Money and Finance in Central Europe during the Later Middle Ages

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  • Format: Hardcover
  • Copyright: 2015-11-30
  • Publisher: Palgrave Macmillan
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The wealth of the Central European archives, particularly in urban records, has not been fully realised by Western European historians. However, the records are not always straightforward to use and many studies tackle the methodological problems inherent in gathering and analysing medieval sources.

This book presents an original review of past and present research of national historiographies on medieval financial history from Central Europe. Covering material ranging from the thirteenth to the sixteenth centuries, it explores the eastern regions of the Holy Roman Empire, including Bohemia, Silesia, Austria and Germany, and extending to Poland and Hungary. The authors firstly discuss the monetary policy of the Holy Roman emperors during the Middle Ages, before moving on to wider aspects of state finance, including credit mechanisms used by rulers. The book then investigates civic records and what they reveal about urban life and trade. It lastly investigates the financial activities of the church, from papacy to the cathedral chapters in Prague.

Using numismatic and documentary evidence, Money and Finance in Central Europe during the Later Middle Ages provides an invaluable point of comparison with the financial conditions in Western Europe during the Middle Ages.

Author Biography

Roman Zaoral is Senior Lecturer in the Faculty of Humanities, Charles University, Czech Republic, where he also obtained an MA in History and PhD in Medieval History. His research interests centre on the economic, financial and numismatic history of central Europe during the Middle Ages.

Table of Contents

List of Tables and Figures
Notes on Contributors
Editor´s Foreword
Introduction: Medieval Finances in the Central European Historiography: Roman Zaoral
1. New Perspectives on the 14th-Century Imperial Coinage: Hendrik Mäkeler
2. The Reception of Imperial Monetary Reforms in 16th-Century Northern Germany: Michael North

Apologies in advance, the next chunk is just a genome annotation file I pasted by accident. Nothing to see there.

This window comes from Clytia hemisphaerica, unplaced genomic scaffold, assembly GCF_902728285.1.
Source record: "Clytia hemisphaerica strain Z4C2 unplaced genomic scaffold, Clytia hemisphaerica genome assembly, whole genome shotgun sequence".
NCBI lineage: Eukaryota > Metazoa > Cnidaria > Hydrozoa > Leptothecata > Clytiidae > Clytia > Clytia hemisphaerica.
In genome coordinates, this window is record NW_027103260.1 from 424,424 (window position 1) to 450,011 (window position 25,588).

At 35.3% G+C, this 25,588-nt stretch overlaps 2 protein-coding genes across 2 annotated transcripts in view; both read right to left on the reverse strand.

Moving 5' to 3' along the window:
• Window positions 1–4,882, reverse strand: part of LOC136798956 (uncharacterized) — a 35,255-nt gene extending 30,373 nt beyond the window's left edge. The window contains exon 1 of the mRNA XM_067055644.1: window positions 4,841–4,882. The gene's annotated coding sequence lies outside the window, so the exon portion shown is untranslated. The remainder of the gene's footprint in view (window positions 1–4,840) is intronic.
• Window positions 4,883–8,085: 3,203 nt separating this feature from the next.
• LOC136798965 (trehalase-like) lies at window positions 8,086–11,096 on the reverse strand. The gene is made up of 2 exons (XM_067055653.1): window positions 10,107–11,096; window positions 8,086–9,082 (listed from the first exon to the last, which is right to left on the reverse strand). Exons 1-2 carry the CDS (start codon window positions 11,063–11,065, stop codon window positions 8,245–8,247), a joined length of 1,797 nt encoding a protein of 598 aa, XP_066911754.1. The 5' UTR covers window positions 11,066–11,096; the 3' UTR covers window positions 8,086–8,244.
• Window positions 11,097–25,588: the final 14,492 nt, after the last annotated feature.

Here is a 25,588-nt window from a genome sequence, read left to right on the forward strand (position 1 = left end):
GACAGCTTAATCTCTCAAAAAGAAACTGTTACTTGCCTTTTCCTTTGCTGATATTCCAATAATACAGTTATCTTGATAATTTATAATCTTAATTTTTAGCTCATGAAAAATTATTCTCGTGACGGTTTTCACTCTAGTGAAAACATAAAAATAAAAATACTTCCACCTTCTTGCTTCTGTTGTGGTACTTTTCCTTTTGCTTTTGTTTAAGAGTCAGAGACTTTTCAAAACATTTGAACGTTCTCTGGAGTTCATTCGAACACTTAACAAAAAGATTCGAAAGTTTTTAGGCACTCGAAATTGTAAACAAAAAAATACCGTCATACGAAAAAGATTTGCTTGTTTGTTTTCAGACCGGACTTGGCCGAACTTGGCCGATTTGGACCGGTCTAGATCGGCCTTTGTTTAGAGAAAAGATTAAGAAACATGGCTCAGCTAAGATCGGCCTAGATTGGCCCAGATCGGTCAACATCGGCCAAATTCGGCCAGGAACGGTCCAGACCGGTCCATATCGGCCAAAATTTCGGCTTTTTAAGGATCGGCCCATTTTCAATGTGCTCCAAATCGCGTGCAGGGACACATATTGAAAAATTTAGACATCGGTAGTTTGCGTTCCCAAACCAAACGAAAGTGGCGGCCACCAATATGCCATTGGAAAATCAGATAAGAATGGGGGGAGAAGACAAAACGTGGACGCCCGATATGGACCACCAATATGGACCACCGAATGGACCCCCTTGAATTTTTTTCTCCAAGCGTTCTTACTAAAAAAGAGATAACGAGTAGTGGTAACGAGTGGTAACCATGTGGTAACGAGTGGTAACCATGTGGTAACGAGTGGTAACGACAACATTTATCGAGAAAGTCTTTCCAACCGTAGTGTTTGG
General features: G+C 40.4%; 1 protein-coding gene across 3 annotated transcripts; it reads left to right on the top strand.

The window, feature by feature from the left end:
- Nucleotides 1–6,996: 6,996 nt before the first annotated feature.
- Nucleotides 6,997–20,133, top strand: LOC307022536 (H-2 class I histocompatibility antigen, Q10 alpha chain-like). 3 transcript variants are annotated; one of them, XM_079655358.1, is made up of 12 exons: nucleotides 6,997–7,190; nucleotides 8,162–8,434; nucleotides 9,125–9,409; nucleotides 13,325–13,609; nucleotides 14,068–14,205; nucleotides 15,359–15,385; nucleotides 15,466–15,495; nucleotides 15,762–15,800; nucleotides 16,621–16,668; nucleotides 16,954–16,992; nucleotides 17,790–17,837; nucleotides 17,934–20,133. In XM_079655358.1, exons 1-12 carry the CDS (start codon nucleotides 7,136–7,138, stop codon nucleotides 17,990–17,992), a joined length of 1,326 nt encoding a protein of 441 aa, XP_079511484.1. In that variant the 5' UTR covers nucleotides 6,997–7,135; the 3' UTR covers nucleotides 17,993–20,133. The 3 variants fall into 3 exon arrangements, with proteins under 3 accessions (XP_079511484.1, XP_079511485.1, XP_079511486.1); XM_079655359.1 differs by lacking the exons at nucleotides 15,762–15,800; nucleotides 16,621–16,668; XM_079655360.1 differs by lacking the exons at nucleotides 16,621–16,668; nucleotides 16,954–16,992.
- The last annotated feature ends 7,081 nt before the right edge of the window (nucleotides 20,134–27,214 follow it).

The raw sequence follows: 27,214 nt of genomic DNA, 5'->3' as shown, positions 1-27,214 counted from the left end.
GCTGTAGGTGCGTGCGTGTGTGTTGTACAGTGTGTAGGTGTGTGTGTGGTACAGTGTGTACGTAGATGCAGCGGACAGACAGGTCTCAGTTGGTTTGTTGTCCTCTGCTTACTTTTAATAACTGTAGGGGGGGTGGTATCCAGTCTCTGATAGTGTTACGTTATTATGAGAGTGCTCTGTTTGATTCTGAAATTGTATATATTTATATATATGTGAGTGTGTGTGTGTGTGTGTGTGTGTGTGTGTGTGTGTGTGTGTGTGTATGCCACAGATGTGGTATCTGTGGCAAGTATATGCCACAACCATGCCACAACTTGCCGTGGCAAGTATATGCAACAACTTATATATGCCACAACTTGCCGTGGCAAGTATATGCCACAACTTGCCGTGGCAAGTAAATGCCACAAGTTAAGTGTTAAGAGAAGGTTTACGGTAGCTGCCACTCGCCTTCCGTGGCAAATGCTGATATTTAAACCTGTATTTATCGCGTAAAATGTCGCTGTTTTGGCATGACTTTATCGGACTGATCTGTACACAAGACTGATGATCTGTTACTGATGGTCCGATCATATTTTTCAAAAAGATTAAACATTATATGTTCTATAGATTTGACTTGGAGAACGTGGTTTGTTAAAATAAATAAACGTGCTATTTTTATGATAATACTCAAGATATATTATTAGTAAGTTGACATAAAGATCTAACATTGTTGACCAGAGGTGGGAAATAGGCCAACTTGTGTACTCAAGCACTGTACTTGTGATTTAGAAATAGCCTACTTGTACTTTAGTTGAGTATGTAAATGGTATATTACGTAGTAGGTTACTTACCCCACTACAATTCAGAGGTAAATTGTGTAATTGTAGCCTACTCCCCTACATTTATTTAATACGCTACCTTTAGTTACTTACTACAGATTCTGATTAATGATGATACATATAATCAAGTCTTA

3. The Kremnica Town Book of Accounts: The Economy of a Mining and Mint Town in the Kingdom of Hungary: Martin Štefánik
4. Financiers to the Blind King: Funding the Court of John the Blind (1310-1346): Zdenek Žalud
5. The Financial Dimension of the Pledge Policy of King Sigismund of Luxembourg in Bohemia (1419-1437): Stanislav Bárta
6. The Pledge Policy of King Sigismund of Luxembourg in Hungary (1387-1437): János Incze
7. The Economic Background to and the Financial Politics of Queen Barbara of Cilli in Hungary (1406-1438): Daniela Dvoráková
8. The Economy of Journey: The Court Accounts of Prince Sigismund Jagiellon and Their Historical Context: Petr Kozák
9. Accounting Records of the Town Offices in Bohemia and Moravia: Methodology and Application: Pavla Slavícková – Zdenek Puchinger
10. Remnants and Traces: In Search of Wroclaw Accounting Books (The Late 14th – Early 16th Century): Grzegorz Mysliwski
11. Financial Obligations of the City of Gdansk to King Casimir IV Jagiellon and His Successors in the Light of the 1468–1516 Ledger Book: Beata Mozejko
12. Old Interpretations and New Approaches: The 1457-1458 Thirtieth Customs Registers of Pressburg (Bratislava): Balázs Nagy
13. Financing a Legation: Papal Legates and Money in the Later Middle Ages: Antonín Kalous
14. St Vitus Building Accounts (1372-1378): The Economic Aspects of Building the Cathedral: Marek Suchý
15. 'De mandato dominorum divisorum…': Finances in the Life of Prague's Metropolitan Chapter: Martina Maríková

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